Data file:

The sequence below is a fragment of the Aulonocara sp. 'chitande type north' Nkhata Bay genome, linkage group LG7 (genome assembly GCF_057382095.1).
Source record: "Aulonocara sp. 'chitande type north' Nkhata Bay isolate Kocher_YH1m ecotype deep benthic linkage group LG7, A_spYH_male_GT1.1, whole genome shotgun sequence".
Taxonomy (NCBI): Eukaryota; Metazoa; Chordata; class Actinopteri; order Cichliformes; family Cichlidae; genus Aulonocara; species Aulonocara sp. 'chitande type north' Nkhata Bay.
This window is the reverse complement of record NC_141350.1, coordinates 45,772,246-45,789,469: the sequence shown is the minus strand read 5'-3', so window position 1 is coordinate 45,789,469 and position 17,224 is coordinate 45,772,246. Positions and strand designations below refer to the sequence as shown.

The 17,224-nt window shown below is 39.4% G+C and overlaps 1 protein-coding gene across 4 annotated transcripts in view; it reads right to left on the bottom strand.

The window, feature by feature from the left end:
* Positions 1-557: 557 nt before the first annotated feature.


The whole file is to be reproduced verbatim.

The sequence below is a fragment of the Aulonocara sp. 'chitande type north' Nkhata Bay genome, linkage group LG7 (genome assembly GCF_057382095.1).
Source record: "Aulonocara sp. 'chitande type north' Nkhata Bay isolate Kocher_YH1m ecotype deep benthic linkage group LG7, A_spYH_male_GT1.1, whole genome shotgun sequence".
Taxonomy (NCBI): Eukaryota; Metazoa; Chordata; class Actinopteri; order Cichliformes; family Cichlidae; genus Aulonocara; species Aulonocara sp. 'chitande type north' Nkhata Bay.
This window is the reverse complement of record NC_141350.1, coordinates 45,772,246-45,789,469: the sequence shown is the minus strand read 5'-3', so window position 1 is coordinate 45,789,469 and position 17,224 is coordinate 45,772,246. Positions and strand designations below refer to the sequence as shown.

The 17,224-nt window shown below is 39.4% G+C and overlaps 1 protein-coding gene across 4 annotated transcripts in view; it reads right to left on the bottom strand.

The window, feature by feature from the left end:
* Positions 1-557: 557 nt before the first annotated feature.